PURBs Reducing Metadata Leakage from Encrypted Files and Communications

PURBs is an encrypted format for ciphertexts that leaks minimal information to non-recipients: only its size, and even then, leakage is minimized. This is important because researchers repeatedly show how this metadata is useful in breaking the encryption.

PURBs stands for Padded Uniform Random Blobs [1], and the name stems from the fact that a PURB file (or network packet), without the decryption key, is indistinguishable from random bits from start to end; it has no plaintext marker or metadata, yet can be decrypted efficiently in diverse scenarios (single- and multi-cryptographic groups and keys).

Read the paper : PETS 2019 Publication
View the presentation : PETS 2019 Slides
Get PURBs : github.com/dedis/purb

PURBs is a joint work between Kirill Nikitin*, Ludovic Barman*, Wouter Lueks, Bryan Ford, and Jean-Pierre Hubaux.

The Metadata Problem

Most encrypted formats (e.g., PGP, TLS) leak substantial metadata from their plaintext headers; in other word, the payload is typically well-protected with encryption, yet plaintext information remains in the header, readily available to any third party.

Here's an example with a symmetrically-encrypted PGP packet:

plaintext information:
  • PGP packet, Symmetrically-Encrypted
  • PGP Version
  • Hash Algorithm
  • Encryption Algorithm
  • Salt + Iterations
  • Plaintext length
pgp packet:
8c0d 0402 0302 0db7  3eb4 1ac0 7379 60a4
4883 5b13 1f13 af59  4daf e960 b6ee 0ee3
0c4b 28f5 e969 d5e4  9c5b fbcf 7dea aa4c
5e87 dfd5 dc7e 5d63  9404 9b8c ce12 d513
2c23 abeb 49f4 2c4c  f34a 8948 a46b c04d
13bc 19cb c466 ca18  2e

Moreover, asymmetrically-encrypted PGP blobs (ciphertexts) also typically embed the list of recipients in the header:

plaintext information:
  • F019751EAEB57B0Eludovic.barman@protonmail.com
  • 0ACC4ADD2E76A582ludovic.barman@gmail.com
  • ...
pgp packet:
0185 030c 19f0 1e75 b5ae 0e7b 0701 2cfe
...
e0c7 62f0 68c0 7698 cc0a dd4a 762e 82a5
...

This might look like harmless information at best. Researchers have repeatedly shown, however, how metadata can be exploited. In particular, the attacker might be able to fingerprint users [2,3] and the applications used [3]. Using traffic analysis [4], an attacker might be able to infer user-visited websites [4, 5, 6, 7, 8] or to identify the videos that a user watches [9, 10, 11]. On VoIP, metadata can be used to infer the geo-location [12], the spoken language [13], or the voice activity of users [14]. The side-channel leaks of data compression [15] make several attacks on SSL possible [16, 17, 18]. The lack of proper padding might enable an active attacker to learn the length of the user’s password from TLS or QUIC traffic [19]. In social networks, metadata can be used to draw conclusions on users’ actions [20], whereas telephone metadata has been shown to be sufficient for user re-identification and for determining home locations [21].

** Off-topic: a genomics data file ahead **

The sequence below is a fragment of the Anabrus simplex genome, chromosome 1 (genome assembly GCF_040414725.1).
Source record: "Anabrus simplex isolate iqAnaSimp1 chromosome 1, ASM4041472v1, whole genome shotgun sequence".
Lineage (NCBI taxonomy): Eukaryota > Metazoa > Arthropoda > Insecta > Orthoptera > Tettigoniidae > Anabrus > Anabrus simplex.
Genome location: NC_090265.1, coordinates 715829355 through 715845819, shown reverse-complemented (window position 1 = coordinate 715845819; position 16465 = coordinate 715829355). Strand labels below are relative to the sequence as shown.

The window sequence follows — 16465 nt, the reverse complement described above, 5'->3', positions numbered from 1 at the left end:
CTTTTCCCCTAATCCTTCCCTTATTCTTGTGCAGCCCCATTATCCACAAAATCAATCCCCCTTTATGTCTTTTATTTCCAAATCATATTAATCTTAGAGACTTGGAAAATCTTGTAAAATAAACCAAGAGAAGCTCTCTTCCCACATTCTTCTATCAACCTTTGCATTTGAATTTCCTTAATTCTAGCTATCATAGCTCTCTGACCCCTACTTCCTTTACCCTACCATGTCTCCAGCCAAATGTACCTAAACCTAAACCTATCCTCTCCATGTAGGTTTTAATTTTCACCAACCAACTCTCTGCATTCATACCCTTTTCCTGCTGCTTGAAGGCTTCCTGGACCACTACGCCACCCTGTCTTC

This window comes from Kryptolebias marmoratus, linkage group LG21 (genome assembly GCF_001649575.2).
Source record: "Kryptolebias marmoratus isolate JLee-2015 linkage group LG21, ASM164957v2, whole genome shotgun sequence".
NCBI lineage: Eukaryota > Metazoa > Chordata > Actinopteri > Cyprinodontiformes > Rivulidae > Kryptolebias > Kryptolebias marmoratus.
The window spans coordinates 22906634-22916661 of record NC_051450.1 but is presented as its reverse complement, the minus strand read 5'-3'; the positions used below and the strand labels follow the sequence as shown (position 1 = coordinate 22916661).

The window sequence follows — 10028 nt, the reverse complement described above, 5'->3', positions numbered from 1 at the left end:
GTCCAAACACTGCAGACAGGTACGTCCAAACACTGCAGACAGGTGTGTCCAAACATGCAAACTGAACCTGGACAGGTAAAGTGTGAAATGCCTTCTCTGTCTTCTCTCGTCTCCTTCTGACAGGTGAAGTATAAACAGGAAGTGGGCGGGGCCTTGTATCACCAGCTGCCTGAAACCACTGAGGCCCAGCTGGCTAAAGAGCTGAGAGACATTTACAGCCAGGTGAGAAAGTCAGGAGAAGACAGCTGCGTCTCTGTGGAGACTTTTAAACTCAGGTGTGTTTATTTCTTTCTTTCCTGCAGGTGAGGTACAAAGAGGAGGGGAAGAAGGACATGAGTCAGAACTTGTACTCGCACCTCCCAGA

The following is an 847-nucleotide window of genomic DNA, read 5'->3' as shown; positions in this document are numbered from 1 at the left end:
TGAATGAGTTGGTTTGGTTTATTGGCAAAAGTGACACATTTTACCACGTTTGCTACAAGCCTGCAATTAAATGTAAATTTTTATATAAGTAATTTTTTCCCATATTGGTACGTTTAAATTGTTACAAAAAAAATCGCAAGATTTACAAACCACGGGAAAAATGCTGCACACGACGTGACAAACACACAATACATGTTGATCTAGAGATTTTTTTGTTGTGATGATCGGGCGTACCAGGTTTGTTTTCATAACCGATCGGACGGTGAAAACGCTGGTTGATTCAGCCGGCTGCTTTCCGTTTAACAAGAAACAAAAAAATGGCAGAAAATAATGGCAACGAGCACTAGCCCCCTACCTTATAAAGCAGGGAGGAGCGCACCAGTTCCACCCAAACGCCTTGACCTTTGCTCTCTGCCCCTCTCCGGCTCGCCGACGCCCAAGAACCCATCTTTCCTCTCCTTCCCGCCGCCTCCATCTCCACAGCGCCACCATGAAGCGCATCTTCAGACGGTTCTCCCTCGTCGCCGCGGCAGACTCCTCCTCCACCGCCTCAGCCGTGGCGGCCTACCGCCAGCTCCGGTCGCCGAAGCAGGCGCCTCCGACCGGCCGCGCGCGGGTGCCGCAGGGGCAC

Efficient Decryption

The kind of metadata presented above is typically embedded in the header for efficient decryption: Otherwise, how would the legitimate recipient know what encryption algorithm is used ? In the case of a multi-key server (e.g., which has one key per cryptographic group), how does the server know under which key the ciphertext has been encrypted ?

One inefficient solution is to ask the recipient to try every combination of parameters the recipient knows. Although time-consuming, at some point, the recipient will find the correct combination of cryptographic group / hash algorithm / encryption algorithm and successfully decrypt the ciphertext.

Therefore, a naïve approach for hiding metadata would be to remove it entirely from the header; then nothing would leak (except the length, which is another topic), but then the decryption would be prohibitively inefficient.

PURBs

PURBs is an encrypted ciphertext format (we do not re-invent a cryptographic scheme, we simply re-use existing ones). At its heart, it uses efficient trial decryption on the header to enable a recipient with a key to quickly retrieve the relevant parameters for decryption. A third party without a key is unable to perform this step hence cannot obtain any information from the ciphertext.

A PURB is a file (or network message) structured as follows (in the case of an asymmetrically-encrypted blob for 4 recipients in 2 different cryptographic groups):

[nonce]
[public key A]
[public key B]
[entrypoint 1]
[entrypoint 2]
[entrypoint 4]
[entrypoint 3]
[payload]
[mac]
allowed positions for public keys
growing hash tables for entrypoints